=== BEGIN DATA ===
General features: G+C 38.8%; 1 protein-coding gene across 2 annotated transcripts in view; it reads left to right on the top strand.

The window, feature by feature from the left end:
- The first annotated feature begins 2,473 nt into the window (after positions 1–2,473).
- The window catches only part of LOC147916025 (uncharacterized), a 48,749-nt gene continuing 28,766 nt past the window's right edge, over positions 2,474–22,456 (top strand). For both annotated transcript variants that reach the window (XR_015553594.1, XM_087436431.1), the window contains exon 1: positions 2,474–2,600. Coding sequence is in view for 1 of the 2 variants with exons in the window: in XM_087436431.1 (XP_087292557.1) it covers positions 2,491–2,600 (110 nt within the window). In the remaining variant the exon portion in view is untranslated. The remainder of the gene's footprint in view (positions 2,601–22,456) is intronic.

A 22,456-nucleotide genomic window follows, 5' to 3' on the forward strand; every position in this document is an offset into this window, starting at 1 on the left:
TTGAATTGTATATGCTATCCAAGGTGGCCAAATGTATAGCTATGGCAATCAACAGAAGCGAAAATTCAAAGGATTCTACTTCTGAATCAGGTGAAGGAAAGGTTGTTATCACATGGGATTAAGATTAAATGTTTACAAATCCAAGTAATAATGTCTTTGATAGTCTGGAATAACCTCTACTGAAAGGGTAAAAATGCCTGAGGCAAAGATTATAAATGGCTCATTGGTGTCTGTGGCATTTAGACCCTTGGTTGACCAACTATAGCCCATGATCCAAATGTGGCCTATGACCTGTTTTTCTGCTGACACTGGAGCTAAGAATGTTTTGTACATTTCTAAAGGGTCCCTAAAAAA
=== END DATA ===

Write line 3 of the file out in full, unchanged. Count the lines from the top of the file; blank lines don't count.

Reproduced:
- The first annotated feature begins 2,473 nt into the window (after positions 1–2,473).